Thursday, February 12, 2009

Practical Aromatherapy: Using Essential Oils With Children

Busy parents are always on the lookout for natural, effective alternatives to support their children's health and happiness. Invoking gentle calm in an otherwise hectic family life is especially appreciated. Essential oils can offer this support in a fun, safe and natural way. A few essential oils are particularly suitable for use with young ones, both for bringing soothing emotional calm and contentment healing the small wounds of childhood - here's a quick primer to help you safely and effectively use five valuable essential oils with children.

There are several easy methods to utilize natural essential oils with children. These include topical application via caring touch massage; direct application to wounds; inhalation from cloth (like clothing or a pillowcase); room sprays and diffusers; and the all-purpose aromatherapy bath. The key difference in using essential oils with children, compared to adults, is that children will need smaller amounts of oil for the same effect. There are a few oils that shouldn't be used with children; peppermint, most eucalyptus varieties, and red thyme, for example, are considered too strong. If in doubt about any oil consult a knowledgeable practitioner or reputable text.

Also, the younger the child, the more dilute the concentration of essential oils should be in a formula, bath, or inhalation application. Massage formulas, for example, can contain approximately 1 drop essential oil per ounce of carrier oil for each year of age - this is flexible depending on the oil and the situation, within a range of 3 drops for each year (i.e. For children one and under, up to 4 drops can be used with gentle oils such as Vanilla, Lavender and Chamomile - use only 1 or two drops with newborns). The child's weight can also be considered; if a child is larger for their age, a little more essential oil can be used. If using a diffuser, only enough oil so that the scent can be detected is necessary - nebulizing diffusers may output too high a concentration of oils for children; warming or humidifying diffusers are more appropriate. The oils we'll look at here are all quite safe and can be used as often as feels appropriate; Tea Tree, though, should be reserved just for its potent antiseptic applications.

And now for the oils! We'll start with soothing the very little ones; comforting an infant can seem a full-time job for many parents, where support is always welcome. For this, there's one indispensable tool: pure Vanilla essential oil. Mmmm! Who doesn't like vanilla? Infants really respond to its calming, sweet scent. And it's so easy to use. A belly, back or foot rub with a blend containing 1/2 percent vanilla in any quality carrier oil (jojoba, hazelnut or other seed or nut oil of your choice) works magic for many parents. To make a 1/2 percent Vanilla blend, purchase a small amount of pure Vanilla essential oil and add 4 drops into each ounce of carrier. Use as frequently as you like, as vanilla is completely non-toxic. You can even add a few drops to your favorite cookie recipe for an exquisite flavor, far surpassing that of the commonly found vanilla extracts.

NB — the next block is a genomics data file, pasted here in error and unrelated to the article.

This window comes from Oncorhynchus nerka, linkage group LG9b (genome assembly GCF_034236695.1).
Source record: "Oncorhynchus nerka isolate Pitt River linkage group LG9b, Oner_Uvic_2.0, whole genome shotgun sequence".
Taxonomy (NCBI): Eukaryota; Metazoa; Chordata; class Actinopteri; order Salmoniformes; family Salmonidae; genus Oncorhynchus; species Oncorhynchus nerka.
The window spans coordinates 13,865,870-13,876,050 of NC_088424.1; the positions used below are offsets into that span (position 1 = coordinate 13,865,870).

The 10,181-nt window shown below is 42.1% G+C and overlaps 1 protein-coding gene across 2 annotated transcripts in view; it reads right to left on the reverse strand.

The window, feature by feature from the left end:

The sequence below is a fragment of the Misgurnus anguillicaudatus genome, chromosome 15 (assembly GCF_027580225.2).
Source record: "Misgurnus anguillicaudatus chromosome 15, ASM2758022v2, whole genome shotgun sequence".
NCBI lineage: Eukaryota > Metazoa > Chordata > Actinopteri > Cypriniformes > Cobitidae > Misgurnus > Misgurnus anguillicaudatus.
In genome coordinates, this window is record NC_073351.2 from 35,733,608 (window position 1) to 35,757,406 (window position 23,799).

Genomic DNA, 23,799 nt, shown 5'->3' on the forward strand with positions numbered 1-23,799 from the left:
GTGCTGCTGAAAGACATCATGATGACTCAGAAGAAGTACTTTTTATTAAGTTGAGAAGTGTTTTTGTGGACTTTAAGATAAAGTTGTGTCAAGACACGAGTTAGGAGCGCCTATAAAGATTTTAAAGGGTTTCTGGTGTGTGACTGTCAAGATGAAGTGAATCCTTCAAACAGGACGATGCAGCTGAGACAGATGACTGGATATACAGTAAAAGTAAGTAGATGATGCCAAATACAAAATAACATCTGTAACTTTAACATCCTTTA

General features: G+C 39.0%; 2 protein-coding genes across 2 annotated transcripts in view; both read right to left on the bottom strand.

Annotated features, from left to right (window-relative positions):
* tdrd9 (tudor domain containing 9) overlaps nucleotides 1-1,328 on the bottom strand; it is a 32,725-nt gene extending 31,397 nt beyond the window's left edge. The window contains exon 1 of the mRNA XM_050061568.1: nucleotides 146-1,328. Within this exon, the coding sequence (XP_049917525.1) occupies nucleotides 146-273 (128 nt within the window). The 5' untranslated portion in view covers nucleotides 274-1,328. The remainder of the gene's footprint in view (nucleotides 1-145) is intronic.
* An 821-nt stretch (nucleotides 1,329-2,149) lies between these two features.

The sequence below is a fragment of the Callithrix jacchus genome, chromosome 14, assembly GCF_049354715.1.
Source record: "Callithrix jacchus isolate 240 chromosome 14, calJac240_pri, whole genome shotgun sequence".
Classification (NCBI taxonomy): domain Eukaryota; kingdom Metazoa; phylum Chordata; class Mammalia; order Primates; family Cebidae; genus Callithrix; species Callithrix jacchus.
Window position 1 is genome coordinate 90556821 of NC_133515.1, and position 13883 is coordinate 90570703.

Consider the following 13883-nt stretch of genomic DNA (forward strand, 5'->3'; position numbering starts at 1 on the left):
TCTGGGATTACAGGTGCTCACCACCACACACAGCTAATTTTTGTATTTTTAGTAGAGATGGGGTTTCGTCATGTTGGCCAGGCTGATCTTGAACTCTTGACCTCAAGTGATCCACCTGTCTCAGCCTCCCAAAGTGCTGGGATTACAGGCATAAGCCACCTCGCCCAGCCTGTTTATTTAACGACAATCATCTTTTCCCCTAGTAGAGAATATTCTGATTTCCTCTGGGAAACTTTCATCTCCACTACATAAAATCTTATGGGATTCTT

Next up is Chamomile. There are several varieties of Chamomile, with an array of uses. German Chamomile is an exceptional oil for skin inflammation and rashes, applied in a 1/2 to 1 percent dilution in Hazelnut oil. Roman Chamomile is premier oil calming little ones over two years of age. The oil may be used in a number of ways; aromatherapy massage, in a diffuser or room spray (with this and other oils, dilute 10 drops per cup of water in a clean spray bottle - shake well and lightly mist the air), a drop or two sprinkled on bedding, or in a bath. According to Dr. Kurt Schnaubelt in Advanced Aromatherapy, "Even in very small concentrations, whether alone or in combinations with other oils (Roman Chamomile) has a soothing is appropriate to massage a few undiluted drops into the solar plexus." It is noted as particularly suited to calming tantrums or bringing calm after nightmares.